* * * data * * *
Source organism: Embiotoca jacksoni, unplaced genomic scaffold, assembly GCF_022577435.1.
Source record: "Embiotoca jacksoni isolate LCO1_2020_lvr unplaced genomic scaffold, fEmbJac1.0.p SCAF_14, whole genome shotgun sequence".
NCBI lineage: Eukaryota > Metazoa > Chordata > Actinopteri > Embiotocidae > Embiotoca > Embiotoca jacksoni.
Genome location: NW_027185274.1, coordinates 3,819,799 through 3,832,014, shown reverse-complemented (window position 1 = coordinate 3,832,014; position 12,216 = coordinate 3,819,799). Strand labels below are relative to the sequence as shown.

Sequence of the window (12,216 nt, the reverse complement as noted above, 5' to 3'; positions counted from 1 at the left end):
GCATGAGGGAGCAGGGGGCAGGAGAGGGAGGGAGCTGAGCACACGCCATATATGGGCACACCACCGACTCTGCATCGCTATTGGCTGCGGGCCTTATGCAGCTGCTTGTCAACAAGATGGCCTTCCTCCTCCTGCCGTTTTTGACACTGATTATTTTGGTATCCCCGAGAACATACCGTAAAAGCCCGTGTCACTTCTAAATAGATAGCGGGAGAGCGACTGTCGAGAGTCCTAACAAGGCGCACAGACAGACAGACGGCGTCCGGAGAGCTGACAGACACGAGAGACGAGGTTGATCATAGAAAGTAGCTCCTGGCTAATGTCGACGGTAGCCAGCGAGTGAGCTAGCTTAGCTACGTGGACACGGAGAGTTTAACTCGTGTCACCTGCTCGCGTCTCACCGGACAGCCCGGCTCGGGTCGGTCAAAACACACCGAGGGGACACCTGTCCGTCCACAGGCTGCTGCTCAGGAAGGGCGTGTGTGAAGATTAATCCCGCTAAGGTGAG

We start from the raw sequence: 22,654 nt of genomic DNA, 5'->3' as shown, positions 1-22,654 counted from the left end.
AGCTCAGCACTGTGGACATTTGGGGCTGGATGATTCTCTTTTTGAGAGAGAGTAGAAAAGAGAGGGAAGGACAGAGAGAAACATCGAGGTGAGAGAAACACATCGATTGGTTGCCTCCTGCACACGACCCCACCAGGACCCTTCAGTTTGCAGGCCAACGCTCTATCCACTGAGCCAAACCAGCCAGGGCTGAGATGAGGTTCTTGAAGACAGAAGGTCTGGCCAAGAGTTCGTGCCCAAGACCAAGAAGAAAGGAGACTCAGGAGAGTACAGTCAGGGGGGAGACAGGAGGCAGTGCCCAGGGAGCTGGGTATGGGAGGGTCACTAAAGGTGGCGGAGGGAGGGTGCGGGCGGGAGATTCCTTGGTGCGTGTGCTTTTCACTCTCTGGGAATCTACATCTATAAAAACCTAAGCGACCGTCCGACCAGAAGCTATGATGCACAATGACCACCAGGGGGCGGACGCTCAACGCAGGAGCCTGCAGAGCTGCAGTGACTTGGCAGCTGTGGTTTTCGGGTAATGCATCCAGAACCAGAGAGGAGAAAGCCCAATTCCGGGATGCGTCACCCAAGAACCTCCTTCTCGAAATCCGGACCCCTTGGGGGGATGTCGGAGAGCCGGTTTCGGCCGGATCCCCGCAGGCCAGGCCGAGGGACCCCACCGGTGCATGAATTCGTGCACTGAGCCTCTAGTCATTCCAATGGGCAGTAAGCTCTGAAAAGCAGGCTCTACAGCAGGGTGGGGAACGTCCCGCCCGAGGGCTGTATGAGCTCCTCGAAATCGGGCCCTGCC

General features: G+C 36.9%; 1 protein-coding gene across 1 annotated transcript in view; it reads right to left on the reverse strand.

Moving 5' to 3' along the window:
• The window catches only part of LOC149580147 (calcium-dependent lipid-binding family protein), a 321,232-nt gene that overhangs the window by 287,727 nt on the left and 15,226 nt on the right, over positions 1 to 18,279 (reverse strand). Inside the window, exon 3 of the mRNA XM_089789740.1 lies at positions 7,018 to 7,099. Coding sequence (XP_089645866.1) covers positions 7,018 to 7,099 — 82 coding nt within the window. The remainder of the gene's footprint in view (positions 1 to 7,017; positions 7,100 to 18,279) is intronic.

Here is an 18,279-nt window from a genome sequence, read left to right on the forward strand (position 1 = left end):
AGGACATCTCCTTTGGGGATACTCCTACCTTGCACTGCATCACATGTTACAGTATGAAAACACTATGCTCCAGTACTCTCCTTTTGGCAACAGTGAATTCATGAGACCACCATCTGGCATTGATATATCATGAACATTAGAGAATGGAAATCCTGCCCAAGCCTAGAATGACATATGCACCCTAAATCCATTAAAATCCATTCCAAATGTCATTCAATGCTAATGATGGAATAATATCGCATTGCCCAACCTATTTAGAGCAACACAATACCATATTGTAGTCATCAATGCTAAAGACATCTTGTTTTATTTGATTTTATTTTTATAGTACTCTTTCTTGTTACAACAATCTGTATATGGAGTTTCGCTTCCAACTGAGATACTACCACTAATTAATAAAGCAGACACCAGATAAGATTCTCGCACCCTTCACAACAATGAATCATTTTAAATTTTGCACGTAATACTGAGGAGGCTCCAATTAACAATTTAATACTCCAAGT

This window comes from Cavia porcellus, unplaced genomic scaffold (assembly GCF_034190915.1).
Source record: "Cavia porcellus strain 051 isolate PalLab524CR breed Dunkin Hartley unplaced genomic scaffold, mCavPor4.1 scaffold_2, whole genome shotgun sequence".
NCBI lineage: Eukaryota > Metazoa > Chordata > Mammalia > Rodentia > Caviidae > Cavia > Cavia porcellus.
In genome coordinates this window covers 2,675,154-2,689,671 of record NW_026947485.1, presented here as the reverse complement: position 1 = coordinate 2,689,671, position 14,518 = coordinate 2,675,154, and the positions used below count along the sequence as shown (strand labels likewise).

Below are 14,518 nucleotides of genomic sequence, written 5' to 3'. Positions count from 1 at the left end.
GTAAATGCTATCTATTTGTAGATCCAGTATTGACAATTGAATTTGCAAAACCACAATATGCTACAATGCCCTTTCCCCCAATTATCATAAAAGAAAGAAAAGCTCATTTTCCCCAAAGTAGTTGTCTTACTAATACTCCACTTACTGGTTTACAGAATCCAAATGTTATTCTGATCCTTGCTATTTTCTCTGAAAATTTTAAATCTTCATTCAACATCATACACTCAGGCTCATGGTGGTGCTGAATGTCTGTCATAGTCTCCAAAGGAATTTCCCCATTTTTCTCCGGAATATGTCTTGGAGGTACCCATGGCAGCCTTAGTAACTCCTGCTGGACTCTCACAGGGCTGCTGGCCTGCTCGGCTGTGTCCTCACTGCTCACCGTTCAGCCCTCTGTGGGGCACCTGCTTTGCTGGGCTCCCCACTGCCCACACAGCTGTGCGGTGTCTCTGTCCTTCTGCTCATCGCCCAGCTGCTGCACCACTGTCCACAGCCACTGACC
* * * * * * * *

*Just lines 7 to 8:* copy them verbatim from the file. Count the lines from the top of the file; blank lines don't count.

We start from the raw sequence: 22,654 nt of genomic DNA, 5'->3' as shown, positions 1-22,654 counted from the left end.
AGCTCAGCACTGTGGACATTTGGGGCTGGATGATTCTCTTTTTGAGAGAGAGTAGAAAAGAGAGGGAAGGACAGAGAGAAACATCGAGGTGAGAGAAACACATCGATTGGTTGCCTCCTGCACACGACCCCACCAGGACCCTTCAGTTTGCAGGCCAACGCTCTATCCACTGAGCCAAACCAGCCAGGGCTGAGATGAGGTTCTTGAAGACAGAAGGTCTGGCCAAGAGTTCGTGCCCAAGACCAAGAAGAAAGGAGACTCAGGAGAGTACAGTCAGGGGGGAGACAGGAGGCAGTGCCCAGGGAGCTGGGTATGGGAGGGTCACTAAAGGTGGCGGAGGGAGGGTGCGGGCGGGAGATTCCTTGGTGCGTGTGCTTTTCACTCTCTGGGAATCTACATCTATAAAAACCTAAGCGACCGTCCGACCAGAAGCTATGATGCACAATGACCACCAGGGGGCGGACGCTCAACGCAGGAGCCTGCAGAGCTGCAGTGACTTGGCAGCTGTGGTTTTCGGGTAATGCATCCAGAACCAGAGAGGAGAAAGCCCAATTCCGGGATGCGTCACCCAAGAACCTCCTTCTCGAAATCCGGACCCCTTGGGGGGATGTCGGAGAGCCGGTTTCGGCCGGATCCCCGCAGGCCAGGCCGAGGGACCCCACCGGTGCATGAATTCGTGCACTGAGCCTCTAGTCATTCCAATGGGCAGTAAGCTCTGAAAAGCAGGCTCTACAGCAGGGTGGGGAACGTCCCGCCCGAGGGCTGTATGAGCTCCTCGAAATCGGGCCCTGCC